WHEN COIN collectors gathered in Seattle last month for the nation's biggest annual coin show, two of Washington's oldest government agencies were on hand to provide conflicting news about the hobby.
The Postal Service showed up to offer the good news, unveiling the design of a commemorative stamp it will release next year honoring the 100th anniversary of the American Numismatic Association (ANA), which was hosting the show.
The Federal Trade Commission offered a darker assessment of the hobby, issuing some blunt warnings about misleading sales practices and serving notice that it intends to police the marketplace vigorously.
Just days before the ANA opened its annual convention, the FTC stunned many collectors by charging that Professional Coin Grading Service Inc. (PCGS), a leading coin rating service, had misled consumers by falsely claiming that its services eliminate the risks of investing in coins.
PCGS, formed five years ago by seven prominent coin dealers, settled the FTC action by agreeing to a consent decree that requires it to include warnings about the risks of coin investing in its ads for the next two years. David Hall, PCGS president and chief executive officer, called the FTC demands "very reasonable" and acknowledged the service's practices may have been improper.
"We may have been a little overly enthusiastic in our initial advertising," Hall said in an interview. The FTC action is the second that the agency has taken in recent months against a coin grading service. Last year the FTC obtained a consent decree against the Numismatic Certification Institute and its Dallas-based parent, Heritage Capital Corp., after charging that NCI also had misled customers about its grading rules.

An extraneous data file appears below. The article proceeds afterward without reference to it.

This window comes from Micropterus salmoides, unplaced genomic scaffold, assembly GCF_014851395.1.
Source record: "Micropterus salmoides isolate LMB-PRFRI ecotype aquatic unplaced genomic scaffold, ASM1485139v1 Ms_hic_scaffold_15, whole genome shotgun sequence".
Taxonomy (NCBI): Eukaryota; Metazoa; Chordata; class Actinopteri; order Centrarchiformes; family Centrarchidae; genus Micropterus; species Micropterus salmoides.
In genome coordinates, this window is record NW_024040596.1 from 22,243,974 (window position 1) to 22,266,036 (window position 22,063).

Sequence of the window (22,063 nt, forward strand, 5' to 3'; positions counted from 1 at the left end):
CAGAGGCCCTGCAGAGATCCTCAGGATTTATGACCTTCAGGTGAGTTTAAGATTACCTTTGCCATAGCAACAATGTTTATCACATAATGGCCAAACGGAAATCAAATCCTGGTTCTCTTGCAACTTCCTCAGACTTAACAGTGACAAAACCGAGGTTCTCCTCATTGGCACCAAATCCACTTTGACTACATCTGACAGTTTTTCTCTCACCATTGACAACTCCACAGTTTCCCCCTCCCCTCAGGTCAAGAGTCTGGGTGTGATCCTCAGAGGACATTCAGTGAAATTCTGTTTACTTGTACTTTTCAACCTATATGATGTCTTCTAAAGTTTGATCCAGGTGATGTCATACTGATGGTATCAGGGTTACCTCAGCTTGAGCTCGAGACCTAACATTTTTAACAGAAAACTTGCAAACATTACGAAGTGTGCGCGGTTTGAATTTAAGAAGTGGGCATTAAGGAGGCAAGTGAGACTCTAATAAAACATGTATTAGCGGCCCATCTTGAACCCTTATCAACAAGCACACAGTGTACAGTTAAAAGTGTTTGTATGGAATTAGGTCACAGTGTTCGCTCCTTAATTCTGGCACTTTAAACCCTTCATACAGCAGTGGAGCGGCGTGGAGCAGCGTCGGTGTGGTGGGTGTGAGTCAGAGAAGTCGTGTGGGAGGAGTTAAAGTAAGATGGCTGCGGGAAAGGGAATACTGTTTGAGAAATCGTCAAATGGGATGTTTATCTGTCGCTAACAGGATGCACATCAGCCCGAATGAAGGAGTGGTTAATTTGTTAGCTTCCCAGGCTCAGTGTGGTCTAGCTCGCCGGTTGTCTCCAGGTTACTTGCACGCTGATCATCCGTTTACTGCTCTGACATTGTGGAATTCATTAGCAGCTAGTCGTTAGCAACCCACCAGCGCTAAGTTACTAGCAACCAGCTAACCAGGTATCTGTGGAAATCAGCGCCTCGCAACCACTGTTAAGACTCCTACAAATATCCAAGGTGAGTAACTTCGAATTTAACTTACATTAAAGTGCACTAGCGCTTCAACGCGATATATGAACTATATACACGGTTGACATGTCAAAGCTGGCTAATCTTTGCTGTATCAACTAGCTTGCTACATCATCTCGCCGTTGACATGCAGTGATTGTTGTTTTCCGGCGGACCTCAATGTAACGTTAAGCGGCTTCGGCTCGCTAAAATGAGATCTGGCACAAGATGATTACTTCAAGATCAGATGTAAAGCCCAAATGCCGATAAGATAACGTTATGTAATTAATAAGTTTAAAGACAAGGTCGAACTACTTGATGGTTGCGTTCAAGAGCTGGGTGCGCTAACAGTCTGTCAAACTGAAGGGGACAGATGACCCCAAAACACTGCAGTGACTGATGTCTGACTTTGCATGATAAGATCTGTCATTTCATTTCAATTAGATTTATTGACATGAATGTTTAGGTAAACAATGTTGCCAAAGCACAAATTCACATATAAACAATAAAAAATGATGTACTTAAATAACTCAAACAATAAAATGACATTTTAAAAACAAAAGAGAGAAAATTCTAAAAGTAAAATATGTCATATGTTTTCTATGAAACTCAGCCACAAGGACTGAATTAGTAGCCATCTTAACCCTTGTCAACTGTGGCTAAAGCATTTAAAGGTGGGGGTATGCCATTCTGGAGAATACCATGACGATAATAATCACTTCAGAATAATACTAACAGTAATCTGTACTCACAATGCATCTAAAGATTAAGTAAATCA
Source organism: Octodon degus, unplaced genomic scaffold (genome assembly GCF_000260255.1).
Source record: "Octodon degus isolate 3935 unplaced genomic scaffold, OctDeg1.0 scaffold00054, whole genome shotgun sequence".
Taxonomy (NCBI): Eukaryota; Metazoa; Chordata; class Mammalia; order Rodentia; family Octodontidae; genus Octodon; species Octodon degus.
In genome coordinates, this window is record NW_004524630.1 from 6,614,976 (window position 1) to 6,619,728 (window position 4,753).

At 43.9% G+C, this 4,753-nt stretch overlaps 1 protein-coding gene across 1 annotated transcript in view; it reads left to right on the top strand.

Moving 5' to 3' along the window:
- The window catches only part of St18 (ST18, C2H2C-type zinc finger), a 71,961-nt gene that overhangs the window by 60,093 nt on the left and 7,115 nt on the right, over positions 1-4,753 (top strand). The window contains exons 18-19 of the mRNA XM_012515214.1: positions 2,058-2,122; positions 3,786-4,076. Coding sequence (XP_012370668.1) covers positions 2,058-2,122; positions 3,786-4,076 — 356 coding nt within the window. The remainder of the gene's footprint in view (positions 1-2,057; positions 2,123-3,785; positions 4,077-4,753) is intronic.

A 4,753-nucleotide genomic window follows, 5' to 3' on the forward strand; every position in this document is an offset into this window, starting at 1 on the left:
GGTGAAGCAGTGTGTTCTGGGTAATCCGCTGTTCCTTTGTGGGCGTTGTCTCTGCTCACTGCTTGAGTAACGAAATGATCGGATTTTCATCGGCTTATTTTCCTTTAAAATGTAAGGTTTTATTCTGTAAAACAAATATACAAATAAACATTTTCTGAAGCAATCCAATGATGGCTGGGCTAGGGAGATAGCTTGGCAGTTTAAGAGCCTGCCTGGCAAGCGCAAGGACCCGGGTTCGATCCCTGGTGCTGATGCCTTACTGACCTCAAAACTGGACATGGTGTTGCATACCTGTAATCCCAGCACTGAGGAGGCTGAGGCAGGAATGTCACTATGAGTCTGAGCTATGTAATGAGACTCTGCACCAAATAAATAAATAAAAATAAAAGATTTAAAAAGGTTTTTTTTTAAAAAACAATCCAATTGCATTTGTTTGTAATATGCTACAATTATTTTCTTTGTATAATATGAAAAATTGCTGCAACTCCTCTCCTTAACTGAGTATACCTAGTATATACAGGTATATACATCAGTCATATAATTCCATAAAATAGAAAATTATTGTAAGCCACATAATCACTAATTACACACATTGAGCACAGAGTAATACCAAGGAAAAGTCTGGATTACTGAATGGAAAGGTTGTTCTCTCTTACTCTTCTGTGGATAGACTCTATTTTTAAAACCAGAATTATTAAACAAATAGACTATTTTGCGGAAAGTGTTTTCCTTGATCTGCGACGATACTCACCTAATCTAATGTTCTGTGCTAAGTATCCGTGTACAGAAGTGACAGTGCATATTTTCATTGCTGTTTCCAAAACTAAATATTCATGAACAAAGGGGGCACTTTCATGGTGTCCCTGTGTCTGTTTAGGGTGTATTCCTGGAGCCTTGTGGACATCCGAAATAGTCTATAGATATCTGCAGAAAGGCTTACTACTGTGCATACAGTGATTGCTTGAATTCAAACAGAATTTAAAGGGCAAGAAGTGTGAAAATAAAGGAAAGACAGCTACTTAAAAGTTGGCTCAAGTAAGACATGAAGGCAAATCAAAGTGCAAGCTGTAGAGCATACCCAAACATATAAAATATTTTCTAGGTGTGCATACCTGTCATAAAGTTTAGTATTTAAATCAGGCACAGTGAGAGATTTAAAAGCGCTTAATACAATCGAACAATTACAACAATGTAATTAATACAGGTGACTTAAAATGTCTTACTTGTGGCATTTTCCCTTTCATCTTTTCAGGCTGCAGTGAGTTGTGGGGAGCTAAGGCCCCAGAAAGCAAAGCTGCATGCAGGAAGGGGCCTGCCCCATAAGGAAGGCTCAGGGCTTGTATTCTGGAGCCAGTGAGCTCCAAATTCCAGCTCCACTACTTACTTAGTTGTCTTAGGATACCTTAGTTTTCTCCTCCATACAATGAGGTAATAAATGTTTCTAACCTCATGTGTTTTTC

Phoebe D. Morse, regional director of the FTC's Boston office, said the lastest investigation is part of an on-going effort by the agency to oversee the rapidly changing coin market in which Wall Street brokerage firms are becoming major players. Some firms are urging some of their clients to invest in rare coins funds, saying that coins graded by PCGS and others make the investments relatively secure and liquid.
But Morse said that poses a major problem for the industry. "You can't ask for Wall Street money and ask not to live by Wall Street rules," she said.
According to the FTC, PCGS overstated the value of its services by claiming in its advertising that coins it has rated can be "traded in a vital, modern financial market with safety, liquidity and guarantees."
In agreeing to the FTC action, PCGS said it would refrain from any future claims that its service is "objective, consistent, or unbiased" and that its grading "eliminates all risk." For the next two years all PCGS ads will have to contain notices about the risks of coin investing, including the warning that "For some coins there may be no active market at all at certain points in time."
Hall said PCGS, which recently became the first firm in the industry to offer a computer-based grading service, agreed to the consent order because the firm agrees the coin market needs more policing. The service, based in Santa Ana, Calif., said it planned to make the FTC-required disclosure statements a permanent part of its advertising.
Morse, who spoke to the ANA convention, said the agency's action is significant because it warns coin dealers that their advertising must meet the same truth-in-advertising standards that the FTC has long required of other industries.
In their effort to market coins as a major Wall Street commodity, some brokers have been selling large lots of coins to customers, often sight unseen. The FTC actions should remind collectors that grading coins remains a highly subjective task.
The FTC also moved last month against a major Southern California coin dealer, charging that Hannes Tulving Rare Coin Investments Inc. of Newport Beach had operated "a sophisticated scheme" that since 1987 had defrauded customers out of more than $40 million. The company and its principal, Hannes Tulving Jr., agreed to an FTC consent order settling the dispute without admitting any of the allegations.
IN GOOD NEWS for collectors, the ANA commemorative stamp will feature views of the 1907 Double Eagle $20 gold piece with the Saint-Gaudens Liberty figure and the 1858 One Cent Flying Eagle. Also pictured are parts of two banknotes: a $10 National Currency, Series 1902, and a $1 U.S. Note, Series 1875. The stamp's preliminary design bears two large zeroes, a warning that it will carry the new first-class rate.
Bill McAllister is a member of The Washington Post national staff.